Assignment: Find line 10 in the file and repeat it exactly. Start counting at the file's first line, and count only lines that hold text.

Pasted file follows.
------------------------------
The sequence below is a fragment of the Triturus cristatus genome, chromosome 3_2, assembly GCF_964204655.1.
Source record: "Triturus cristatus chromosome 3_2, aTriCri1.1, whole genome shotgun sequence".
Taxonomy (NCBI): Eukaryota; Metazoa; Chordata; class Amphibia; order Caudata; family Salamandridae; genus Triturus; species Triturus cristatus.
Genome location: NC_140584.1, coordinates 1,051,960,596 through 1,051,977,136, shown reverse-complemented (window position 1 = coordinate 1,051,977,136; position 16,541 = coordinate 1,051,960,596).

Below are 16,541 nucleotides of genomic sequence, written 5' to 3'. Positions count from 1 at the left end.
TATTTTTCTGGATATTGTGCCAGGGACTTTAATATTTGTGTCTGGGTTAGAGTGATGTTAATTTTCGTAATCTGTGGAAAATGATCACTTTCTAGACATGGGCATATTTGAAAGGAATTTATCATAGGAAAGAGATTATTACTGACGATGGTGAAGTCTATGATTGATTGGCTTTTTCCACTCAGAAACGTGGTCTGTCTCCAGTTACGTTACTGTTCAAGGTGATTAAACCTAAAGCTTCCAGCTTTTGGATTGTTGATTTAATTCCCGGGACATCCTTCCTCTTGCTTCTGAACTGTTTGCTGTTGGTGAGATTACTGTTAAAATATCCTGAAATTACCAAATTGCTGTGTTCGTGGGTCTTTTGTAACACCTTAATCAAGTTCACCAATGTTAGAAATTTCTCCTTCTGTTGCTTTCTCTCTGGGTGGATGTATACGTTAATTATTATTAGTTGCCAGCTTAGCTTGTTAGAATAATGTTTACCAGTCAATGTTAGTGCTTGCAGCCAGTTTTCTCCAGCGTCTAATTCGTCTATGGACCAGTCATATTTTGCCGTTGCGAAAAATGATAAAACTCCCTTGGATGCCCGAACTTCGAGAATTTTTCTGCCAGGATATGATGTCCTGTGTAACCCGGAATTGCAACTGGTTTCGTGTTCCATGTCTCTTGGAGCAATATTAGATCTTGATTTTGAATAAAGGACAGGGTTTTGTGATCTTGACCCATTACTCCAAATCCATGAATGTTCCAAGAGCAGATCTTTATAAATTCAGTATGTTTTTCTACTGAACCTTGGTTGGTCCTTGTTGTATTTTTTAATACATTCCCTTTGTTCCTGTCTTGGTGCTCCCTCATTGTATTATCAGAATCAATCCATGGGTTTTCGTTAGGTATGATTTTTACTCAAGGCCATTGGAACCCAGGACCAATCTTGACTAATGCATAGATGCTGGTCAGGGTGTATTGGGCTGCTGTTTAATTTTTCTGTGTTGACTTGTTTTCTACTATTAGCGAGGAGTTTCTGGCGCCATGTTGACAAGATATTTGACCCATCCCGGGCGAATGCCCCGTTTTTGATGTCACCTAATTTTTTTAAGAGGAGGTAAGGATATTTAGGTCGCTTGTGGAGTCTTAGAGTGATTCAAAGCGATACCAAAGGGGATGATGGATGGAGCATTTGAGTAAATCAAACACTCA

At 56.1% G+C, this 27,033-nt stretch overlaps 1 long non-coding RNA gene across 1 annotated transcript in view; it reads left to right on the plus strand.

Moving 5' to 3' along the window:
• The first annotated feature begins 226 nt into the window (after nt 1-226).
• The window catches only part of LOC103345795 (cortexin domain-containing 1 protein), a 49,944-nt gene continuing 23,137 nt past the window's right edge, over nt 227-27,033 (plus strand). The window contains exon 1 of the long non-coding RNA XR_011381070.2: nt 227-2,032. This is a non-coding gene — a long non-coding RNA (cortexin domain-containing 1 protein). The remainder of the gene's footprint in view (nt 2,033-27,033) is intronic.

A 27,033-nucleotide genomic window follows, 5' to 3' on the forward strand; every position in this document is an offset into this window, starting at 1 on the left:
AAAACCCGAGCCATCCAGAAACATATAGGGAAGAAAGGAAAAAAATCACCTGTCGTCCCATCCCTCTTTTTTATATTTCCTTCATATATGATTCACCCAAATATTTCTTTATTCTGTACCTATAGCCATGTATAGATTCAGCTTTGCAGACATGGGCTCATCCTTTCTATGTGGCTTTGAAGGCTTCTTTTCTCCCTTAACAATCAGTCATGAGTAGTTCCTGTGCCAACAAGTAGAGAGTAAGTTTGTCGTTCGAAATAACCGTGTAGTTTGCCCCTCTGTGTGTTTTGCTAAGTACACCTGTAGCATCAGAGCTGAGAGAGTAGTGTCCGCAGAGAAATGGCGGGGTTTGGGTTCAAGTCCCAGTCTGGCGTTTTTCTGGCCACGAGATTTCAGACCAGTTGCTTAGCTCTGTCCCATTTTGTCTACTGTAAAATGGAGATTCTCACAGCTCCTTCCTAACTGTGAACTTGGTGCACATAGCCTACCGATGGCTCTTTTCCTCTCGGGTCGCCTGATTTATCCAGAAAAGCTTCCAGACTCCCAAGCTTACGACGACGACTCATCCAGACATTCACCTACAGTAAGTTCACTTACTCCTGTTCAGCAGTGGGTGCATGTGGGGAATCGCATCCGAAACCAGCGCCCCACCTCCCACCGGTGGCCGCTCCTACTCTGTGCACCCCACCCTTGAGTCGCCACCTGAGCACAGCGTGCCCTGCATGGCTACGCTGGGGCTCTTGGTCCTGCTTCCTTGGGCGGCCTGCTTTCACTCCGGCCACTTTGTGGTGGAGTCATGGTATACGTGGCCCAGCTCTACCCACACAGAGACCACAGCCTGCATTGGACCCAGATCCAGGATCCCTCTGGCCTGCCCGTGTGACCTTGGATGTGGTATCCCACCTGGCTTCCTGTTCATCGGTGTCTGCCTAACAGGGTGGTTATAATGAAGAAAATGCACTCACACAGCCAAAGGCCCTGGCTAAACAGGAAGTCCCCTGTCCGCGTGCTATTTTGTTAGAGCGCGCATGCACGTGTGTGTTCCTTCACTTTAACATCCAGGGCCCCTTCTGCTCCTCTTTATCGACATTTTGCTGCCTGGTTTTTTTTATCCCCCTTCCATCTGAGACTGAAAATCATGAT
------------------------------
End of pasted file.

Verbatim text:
• The window catches only part of LOC103345795 (cortexin domain-containing 1 protein), a 49,944-nt gene continuing 23,137 nt past the window's right edge, over nt 227-27,033 (plus strand). The window contains exon 1 of the long non-coding RNA XR_011381070.2: nt 227-2,032. This is a non-coding gene — a long non-coding RNA (cortexin domain-containing 1 protein). The remainder of the gene's footprint in view (nt 2,033-27,033) is intronic.